Where a person lives is also a factor in whether he is online or not. Residents of rural America are less likely than urban or suburban residents to have Internet access. Much of the difference between the three types of communities can be accounted for in rural citizens’ high rate of non-computer use. Some 42% of rural residents do not use computers, compared to 34% of suburbanites and 31% of urban dwellers. Of those who use computers but elect not to go online, the smallest group, by percent of population, is in the suburbs (12% of suburban dwellers do this compared to 16% of city folks and 15 percent of those who live in rural areas).
Urbanites who are not online are the most likely to say that they probably or definitely will go online (43% say that) while the suburbanites who aren’t online are the most likely to say that they won’t be going online (59% say they probably or definitely will not get Internet access). One possible explanation for these differences is that suburbanites have been exposed to idea of Internet access for relatively long periods of time compared to residents of some urban communities and rural regions. That means that those suburbanites who do not want Internet access have had a relatively long period of time to make up their minds not to log on and are firmer in their beliefs that the Internet has no great value to them.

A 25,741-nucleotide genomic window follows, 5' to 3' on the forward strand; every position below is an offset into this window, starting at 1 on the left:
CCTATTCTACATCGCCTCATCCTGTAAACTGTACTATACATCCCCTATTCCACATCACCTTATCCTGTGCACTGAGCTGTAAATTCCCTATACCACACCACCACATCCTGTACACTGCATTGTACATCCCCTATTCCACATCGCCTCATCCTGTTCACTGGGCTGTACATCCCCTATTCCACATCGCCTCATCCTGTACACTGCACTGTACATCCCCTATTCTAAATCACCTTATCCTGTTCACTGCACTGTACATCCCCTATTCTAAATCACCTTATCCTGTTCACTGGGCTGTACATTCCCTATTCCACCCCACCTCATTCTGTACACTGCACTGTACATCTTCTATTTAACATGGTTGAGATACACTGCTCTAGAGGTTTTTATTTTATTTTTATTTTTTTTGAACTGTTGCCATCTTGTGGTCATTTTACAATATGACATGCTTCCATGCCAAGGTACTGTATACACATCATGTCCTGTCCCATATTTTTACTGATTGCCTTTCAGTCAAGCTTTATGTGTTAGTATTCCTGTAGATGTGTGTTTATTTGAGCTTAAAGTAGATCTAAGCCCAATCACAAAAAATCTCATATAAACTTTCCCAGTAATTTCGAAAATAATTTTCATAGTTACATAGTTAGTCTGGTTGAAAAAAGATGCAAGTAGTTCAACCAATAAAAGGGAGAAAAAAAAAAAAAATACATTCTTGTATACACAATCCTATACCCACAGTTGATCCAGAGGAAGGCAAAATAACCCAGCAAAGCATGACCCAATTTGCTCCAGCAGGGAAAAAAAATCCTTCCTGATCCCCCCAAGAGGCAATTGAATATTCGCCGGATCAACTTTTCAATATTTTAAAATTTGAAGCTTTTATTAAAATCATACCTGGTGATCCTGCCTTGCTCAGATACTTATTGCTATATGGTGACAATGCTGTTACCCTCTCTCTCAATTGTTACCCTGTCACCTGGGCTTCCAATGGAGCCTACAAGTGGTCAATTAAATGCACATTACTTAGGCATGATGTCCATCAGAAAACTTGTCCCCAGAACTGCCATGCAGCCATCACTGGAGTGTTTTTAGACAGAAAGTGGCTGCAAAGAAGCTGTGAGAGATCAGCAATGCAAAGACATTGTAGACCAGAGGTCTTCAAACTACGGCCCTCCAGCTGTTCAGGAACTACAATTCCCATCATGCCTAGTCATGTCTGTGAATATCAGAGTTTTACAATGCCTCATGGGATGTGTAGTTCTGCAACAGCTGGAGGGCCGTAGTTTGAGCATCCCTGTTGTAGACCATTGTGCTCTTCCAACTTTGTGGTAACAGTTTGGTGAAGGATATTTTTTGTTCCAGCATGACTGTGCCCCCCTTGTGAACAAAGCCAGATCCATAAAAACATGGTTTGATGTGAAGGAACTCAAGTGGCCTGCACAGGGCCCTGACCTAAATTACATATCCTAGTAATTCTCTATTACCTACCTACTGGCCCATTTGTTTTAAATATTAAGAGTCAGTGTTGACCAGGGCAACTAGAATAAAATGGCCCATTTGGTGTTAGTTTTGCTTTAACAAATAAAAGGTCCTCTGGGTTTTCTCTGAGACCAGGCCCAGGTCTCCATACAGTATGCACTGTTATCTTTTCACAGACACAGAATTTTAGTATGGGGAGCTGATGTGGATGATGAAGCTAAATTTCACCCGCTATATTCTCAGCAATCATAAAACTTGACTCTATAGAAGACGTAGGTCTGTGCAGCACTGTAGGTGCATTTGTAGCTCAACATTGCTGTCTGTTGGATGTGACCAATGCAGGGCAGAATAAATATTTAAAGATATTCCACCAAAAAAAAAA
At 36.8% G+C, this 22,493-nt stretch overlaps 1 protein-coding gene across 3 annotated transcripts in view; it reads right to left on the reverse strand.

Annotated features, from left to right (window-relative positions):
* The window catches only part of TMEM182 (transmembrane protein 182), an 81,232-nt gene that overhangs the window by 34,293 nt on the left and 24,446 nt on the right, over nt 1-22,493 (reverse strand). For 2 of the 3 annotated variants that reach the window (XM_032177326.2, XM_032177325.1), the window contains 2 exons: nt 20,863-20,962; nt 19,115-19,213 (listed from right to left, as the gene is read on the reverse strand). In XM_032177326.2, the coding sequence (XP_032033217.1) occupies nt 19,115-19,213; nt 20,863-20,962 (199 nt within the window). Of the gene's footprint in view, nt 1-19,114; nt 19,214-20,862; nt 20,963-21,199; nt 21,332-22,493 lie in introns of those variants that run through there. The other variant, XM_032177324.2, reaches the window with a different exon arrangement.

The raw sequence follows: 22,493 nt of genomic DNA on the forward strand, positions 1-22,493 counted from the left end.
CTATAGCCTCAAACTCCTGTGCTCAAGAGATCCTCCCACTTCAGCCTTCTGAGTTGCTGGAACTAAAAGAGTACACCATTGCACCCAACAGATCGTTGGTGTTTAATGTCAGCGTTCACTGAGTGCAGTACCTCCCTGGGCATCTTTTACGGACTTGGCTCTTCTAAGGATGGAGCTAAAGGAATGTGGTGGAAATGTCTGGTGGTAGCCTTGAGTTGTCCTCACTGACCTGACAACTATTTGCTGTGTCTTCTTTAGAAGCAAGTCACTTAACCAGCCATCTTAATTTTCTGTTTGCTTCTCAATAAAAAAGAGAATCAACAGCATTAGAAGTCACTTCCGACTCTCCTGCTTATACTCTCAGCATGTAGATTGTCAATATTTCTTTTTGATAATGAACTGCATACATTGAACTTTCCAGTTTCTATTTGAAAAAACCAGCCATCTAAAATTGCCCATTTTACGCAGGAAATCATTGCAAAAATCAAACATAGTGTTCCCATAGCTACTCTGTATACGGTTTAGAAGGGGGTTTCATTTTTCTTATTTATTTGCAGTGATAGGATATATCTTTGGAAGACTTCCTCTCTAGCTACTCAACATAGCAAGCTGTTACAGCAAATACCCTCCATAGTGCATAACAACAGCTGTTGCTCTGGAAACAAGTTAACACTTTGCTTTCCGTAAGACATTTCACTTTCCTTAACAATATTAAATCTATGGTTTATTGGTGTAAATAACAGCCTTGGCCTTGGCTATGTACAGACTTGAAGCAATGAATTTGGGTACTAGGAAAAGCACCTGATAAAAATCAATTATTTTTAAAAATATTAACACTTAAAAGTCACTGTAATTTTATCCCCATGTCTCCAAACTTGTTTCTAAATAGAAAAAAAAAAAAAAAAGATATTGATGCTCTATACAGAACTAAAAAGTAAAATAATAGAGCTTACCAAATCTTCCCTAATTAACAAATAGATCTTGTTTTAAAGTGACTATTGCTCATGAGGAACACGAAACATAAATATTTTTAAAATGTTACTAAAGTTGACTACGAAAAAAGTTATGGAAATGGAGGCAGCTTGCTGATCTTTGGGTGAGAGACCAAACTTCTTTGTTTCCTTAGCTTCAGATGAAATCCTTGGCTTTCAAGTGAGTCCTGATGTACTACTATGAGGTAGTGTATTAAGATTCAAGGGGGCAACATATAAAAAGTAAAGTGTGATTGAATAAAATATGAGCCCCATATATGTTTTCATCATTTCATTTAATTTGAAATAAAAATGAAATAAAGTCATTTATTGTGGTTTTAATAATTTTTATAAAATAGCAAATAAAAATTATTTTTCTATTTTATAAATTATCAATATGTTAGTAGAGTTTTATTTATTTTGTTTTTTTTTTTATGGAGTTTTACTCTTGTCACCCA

For the most part, urban, suburban and rural non-users share similar attitudes towards the Internet. The one major difference between groups is on whether the Internet is confusing and hard to use. Pluralities of urban and suburban folk (41% and 40%) say that it isn’t confusing, while a plurality of rural dwellers (39%) say that it is confusing. All non-user groups show relatively high levels of belief that the Internet is dangerous, though rural non-users are more fearful (57%) than their urban (49%) and suburban (54%) counterparts.